Sadness Vs. Depression



What Sadness Really Feels Like

Jan 3, 2014
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While pride “goes to your head,” shame “makes your ears burn.” And happiness? It gives you that all-over warm feeling, those time-worn adages say. Turns out, there’s more than a little truth in those old sayings: People experience emotion as different physical sensations, and those sensations appear to be universal among all cultures, indicates new research from Finland.
The study team provoked emotions ranging from surprise to depression among 700 people and kept track of the physical sensations each person experienced. The results showed the study participants, whether European or Asian, felt emotions in similar ways. While fear and anxiety settled in a person’s chest, anger tended to center itself in the head and fists. Love manifested itself in the chest, head and stomach, the research shows.

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The emotions you feel—for example, fear—help prepare your body to avoid threatening people or situations, explains study coauthor Lauri Nummenmaa, PhD, of Finland’s Aalto University. Your emotions also help you feel at ease in socially rewarding settings. And just as your emotions help prepare your body for different scenarios, the way you feel physically can reinforce your emotional state, Nummenmaa says.
[sidebar]Why does any of this matter? Apart from helping researchers create interesting graphics (like the one above), understanding how emotion and the body interact could help psychiatrists better diagnose and understand psychological disorders, Dr. Nummenmaa says. For example, depression appears to show up as a lack of feeling in the arms and legs. Knowing this—or recognizing a disconnect between the usual emotion-body sensations—could lead to more accurate diagnoses and treatments, Nummenmaa adds.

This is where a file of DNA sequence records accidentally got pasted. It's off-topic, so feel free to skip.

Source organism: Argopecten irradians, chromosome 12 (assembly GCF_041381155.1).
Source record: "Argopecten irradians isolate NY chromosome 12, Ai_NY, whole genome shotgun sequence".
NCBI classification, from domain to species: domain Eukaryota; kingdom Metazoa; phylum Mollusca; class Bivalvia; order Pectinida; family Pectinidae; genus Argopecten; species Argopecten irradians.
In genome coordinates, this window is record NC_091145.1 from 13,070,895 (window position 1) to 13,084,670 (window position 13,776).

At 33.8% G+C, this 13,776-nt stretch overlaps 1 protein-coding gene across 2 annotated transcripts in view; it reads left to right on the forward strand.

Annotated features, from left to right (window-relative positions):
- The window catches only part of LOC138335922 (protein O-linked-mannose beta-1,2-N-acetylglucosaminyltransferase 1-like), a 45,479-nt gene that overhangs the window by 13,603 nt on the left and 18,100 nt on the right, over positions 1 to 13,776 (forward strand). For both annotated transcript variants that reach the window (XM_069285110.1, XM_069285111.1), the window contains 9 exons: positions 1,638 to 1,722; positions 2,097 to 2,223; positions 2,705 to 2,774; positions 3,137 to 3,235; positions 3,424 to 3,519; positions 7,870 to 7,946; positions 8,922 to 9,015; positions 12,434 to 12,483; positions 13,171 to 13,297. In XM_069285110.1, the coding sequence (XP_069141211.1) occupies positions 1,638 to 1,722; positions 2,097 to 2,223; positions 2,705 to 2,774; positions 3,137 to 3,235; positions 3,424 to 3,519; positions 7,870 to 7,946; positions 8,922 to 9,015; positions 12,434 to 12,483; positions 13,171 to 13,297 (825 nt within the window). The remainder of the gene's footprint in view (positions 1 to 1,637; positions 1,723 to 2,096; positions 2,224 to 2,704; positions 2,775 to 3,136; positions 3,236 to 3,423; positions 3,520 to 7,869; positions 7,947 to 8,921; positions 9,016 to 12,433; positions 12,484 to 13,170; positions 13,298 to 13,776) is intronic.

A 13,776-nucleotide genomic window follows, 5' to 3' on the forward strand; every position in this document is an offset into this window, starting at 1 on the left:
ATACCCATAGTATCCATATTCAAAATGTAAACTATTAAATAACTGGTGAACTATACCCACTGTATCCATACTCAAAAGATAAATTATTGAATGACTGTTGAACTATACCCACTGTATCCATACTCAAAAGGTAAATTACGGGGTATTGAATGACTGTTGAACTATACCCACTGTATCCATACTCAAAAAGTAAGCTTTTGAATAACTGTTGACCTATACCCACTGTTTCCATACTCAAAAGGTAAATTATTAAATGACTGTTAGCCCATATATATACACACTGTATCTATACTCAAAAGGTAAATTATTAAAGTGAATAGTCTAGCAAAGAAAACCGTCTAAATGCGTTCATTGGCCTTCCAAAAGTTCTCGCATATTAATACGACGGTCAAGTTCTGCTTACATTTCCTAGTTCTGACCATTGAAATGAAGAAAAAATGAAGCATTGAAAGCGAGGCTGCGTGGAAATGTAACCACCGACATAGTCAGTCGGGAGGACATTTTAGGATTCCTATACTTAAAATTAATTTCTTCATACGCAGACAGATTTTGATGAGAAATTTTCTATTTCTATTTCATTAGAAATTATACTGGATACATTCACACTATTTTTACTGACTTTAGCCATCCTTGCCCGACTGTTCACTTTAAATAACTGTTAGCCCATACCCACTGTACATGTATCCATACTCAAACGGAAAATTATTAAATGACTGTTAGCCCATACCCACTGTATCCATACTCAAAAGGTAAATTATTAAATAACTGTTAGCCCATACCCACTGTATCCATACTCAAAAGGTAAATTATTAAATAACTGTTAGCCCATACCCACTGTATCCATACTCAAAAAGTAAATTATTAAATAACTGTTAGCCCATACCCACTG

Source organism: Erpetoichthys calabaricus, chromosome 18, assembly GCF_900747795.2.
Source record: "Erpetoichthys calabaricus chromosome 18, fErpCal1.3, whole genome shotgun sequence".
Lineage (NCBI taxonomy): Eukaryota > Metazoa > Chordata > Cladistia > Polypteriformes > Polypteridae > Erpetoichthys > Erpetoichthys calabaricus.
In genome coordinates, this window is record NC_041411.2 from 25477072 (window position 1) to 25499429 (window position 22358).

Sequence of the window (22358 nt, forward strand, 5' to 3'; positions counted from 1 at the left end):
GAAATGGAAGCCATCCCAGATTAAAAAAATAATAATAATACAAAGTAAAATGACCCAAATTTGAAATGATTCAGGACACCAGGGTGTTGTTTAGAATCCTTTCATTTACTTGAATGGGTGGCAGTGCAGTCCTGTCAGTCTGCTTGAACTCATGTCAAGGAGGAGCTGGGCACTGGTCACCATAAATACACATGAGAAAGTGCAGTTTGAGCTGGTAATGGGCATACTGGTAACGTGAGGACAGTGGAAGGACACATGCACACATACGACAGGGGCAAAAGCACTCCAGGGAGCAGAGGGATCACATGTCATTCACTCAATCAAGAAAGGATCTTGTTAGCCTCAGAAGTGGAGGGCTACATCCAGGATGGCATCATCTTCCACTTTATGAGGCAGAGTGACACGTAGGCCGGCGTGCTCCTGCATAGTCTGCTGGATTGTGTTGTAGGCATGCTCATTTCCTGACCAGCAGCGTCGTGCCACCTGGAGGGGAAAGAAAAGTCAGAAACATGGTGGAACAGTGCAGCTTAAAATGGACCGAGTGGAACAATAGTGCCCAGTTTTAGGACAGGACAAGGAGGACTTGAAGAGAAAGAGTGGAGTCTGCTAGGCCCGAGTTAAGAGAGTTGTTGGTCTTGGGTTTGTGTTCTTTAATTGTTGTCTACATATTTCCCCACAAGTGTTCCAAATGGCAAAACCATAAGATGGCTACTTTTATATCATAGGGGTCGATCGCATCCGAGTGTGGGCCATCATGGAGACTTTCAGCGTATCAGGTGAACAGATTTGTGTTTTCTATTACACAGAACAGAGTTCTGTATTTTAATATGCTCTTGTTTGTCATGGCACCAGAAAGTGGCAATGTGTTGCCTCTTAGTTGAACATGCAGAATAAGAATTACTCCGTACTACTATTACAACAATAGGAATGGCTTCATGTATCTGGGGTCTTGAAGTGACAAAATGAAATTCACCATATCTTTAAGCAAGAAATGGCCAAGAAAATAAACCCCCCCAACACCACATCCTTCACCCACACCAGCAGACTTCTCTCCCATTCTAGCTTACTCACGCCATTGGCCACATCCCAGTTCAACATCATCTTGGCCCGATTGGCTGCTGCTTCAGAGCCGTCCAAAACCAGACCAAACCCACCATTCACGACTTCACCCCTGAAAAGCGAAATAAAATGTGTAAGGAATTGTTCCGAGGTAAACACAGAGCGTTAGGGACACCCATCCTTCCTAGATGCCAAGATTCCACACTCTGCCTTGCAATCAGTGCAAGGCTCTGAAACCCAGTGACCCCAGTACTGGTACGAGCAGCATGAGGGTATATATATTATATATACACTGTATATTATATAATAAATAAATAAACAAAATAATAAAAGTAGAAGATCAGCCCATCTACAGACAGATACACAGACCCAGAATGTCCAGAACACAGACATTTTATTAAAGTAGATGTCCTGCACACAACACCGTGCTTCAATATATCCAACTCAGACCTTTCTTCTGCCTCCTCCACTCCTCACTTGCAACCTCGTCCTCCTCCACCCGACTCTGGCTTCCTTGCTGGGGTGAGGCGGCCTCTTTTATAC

“We think that these [emotion] maps are important because they further underline the strong link between mind and body,” Nummenmaa says. “Emotions are experienced as mental, but also as bodily states.”
More from Prevention:13 Odd Body Quirks—Explained
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Markham Heid Markham Heid is an experienced health reporter and writer, has contributed to outlets like TIME, Men’s Health, and Everyday Health, and has received reporting awards from the Society of Professional Journalists and the Maryland, Delaware, and D.C.





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Date: 15.12.2018, 12:38 / Views: 45294


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